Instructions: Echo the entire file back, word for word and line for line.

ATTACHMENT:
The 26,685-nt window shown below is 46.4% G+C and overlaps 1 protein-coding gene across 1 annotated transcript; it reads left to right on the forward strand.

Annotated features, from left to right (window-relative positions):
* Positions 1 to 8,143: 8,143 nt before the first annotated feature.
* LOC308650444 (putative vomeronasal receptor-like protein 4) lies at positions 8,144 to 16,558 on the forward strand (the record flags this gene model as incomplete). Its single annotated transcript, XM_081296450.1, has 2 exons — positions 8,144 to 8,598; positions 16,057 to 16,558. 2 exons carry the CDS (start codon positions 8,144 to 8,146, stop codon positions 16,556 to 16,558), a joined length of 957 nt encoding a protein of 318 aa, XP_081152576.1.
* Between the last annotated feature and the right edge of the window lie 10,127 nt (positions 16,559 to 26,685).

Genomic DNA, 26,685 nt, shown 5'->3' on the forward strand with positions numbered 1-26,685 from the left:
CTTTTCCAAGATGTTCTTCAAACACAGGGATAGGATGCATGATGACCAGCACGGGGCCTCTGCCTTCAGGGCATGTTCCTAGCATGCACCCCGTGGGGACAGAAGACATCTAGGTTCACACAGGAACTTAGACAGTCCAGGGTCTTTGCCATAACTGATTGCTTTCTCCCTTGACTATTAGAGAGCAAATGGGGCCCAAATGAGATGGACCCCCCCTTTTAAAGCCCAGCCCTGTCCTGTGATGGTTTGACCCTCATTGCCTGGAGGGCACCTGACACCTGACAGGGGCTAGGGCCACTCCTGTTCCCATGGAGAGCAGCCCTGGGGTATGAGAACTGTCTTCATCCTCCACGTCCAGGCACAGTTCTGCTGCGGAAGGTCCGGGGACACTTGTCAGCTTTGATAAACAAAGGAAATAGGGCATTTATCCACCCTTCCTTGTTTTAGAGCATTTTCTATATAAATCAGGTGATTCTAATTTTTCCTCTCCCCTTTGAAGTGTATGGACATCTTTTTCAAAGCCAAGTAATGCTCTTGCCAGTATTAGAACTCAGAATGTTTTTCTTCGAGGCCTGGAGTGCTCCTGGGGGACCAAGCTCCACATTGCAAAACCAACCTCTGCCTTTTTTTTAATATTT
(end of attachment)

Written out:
The 26,685-nt window shown below is 46.4% G+C and overlaps 1 protein-coding gene across 1 annotated transcript; it reads left to right on the forward strand.

Annotated features, from left to right (window-relative positions):
* Positions 1 to 8,143: 8,143 nt before the first annotated feature.
* LOC308650444 (putative vomeronasal receptor-like protein 4) lies at positions 8,144 to 16,558 on the forward strand (the record flags this gene model as incomplete). Its single annotated transcript, XM_081296450.1, has 2 exons — positions 8,144 to 8,598; positions 16,057 to 16,558. 2 exons carry the CDS (start codon positions 8,144 to 8,146, stop codon positions 16,556 to 16,558), a joined length of 957 nt encoding a protein of 318 aa, XP_081152576.1.
* Between the last annotated feature and the right edge of the window lie 10,127 nt (positions 16,559 to 26,685).

Genomic DNA, 26,685 nt, shown 5'->3' on the forward strand with positions numbered 1-26,685 from the left:
CTTTTCCAAGATGTTCTTCAAACACAGGGATAGGATGCATGATGACCAGCACGGGGCCTCTGCCTTCAGGGCATGTTCCTAGCATGCACCCCGTGGGGACAGAAGACATCTAGGTTCACACAGGAACTTAGACAGTCCAGGGTCTTTGCCATAACTGATTGCTTTCTCCCTTGACTATTAGAGAGCAAATGGGGCCCAAATGAGATGGACCCCCCCTTTTAAAGCCCAGCCCTGTCCTGTGATGGTTTGACCCTCATTGCCTGGAGGGCACCTGACACCTGACAGGGGCTAGGGCCACTCCTGTTCCCATGGAGAGCAGCCCTGGGGTATGAGAACTGTCTTCATCCTCCACGTCCAGGCACAGTTCTGCTGCGGAAGGTCCGGGGACACTTGTCAGCTTTGATAAACAAAGGAAATAGGGCATTTATCCACCCTTCCTTGTTTTAGAGCATTTTCTATATAAATCAGGTGATTCTAATTTTTCCTCTCCCCTTTGAAGTGTATGGACATCTTTTTCAAAGCCAAGTAATGCTCTTGCCAGTATTAGAACTCAGAATGTTTTTCTTCGAGGCCTGGAGTGCTCCTGGGGGACCAAGCTCCACATTGCAAAACCAACCTCTGCCTTTTTTTTAATATTT